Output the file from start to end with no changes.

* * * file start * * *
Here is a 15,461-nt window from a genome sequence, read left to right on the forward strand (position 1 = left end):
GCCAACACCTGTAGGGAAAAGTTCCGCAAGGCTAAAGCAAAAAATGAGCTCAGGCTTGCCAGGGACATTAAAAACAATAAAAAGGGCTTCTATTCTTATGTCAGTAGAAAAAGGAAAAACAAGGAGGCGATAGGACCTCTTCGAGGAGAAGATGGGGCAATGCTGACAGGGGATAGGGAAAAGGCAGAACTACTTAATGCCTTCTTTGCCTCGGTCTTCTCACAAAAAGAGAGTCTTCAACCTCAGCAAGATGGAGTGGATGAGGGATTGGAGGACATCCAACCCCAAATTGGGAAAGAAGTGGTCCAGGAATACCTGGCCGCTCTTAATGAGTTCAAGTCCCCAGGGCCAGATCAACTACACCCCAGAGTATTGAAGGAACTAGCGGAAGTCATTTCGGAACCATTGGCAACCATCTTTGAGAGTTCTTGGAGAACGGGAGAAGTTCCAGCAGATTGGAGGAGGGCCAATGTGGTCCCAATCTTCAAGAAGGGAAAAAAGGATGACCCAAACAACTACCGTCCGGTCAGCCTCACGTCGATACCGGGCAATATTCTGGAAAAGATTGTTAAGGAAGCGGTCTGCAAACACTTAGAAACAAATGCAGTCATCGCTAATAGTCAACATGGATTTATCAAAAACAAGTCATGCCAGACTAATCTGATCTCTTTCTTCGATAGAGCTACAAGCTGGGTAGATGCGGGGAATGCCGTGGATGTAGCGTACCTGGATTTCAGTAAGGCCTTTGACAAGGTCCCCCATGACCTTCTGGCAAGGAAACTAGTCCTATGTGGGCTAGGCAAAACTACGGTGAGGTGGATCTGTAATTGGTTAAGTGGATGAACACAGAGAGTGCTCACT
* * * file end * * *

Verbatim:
Here is a 15,461-nt window from a genome sequence, read left to right on the forward strand (position 1 = left end):
GCCAACACCTGTAGGGAAAAGTTCCGCAAGGCTAAAGCAAAAAATGAGCTCAGGCTTGCCAGGGACATTAAAAACAATAAAAAGGGCTTCTATTCTTATGTCAGTAGAAAAAGGAAAAACAAGGAGGCGATAGGACCTCTTCGAGGAGAAGATGGGGCAATGCTGACAGGGGATAGGGAAAAGGCAGAACTACTTAATGCCTTCTTTGCCTCGGTCTTCTCACAAAAAGAGAGTCTTCAACCTCAGCAAGATGGAGTGGATGAGGGATTGGAGGACATCCAACCCCAAATTGGGAAAGAAGTGGTCCAGGAATACCTGGCCGCTCTTAATGAGTTCAAGTCCCCAGGGCCAGATCAACTACACCCCAGAGTATTGAAGGAACTAGCGGAAGTCATTTCGGAACCATTGGCAACCATCTTTGAGAGTTCTTGGAGAACGGGAGAAGTTCCAGCAGATTGGAGGAGGGCCAATGTGGTCCCAATCTTCAAGAAGGGAAAAAAGGATGACCCAAACAACTACCGTCCGGTCAGCCTCACGTCGATACCGGGCAATATTCTGGAAAAGATTGTTAAGGAAGCGGTCTGCAAACACTTAGAAACAAATGCAGTCATCGCTAATAGTCAACATGGATTTATCAAAAACAAGTCATGCCAGACTAATCTGATCTCTTTCTTCGATAGAGCTACAAGCTGGGTAGATGCGGGGAATGCCGTGGATGTAGCGTACCTGGATTTCAGTAAGGCCTTTGACAAGGTCCCCCATGACCTTCTGGCAAGGAAACTAGTCCTATGTGGGCTAGGCAAAACTACGGTGAGGTGGATCTGTAATTGGTTAAGTGGATGAACACAGAGAGTGCTCACT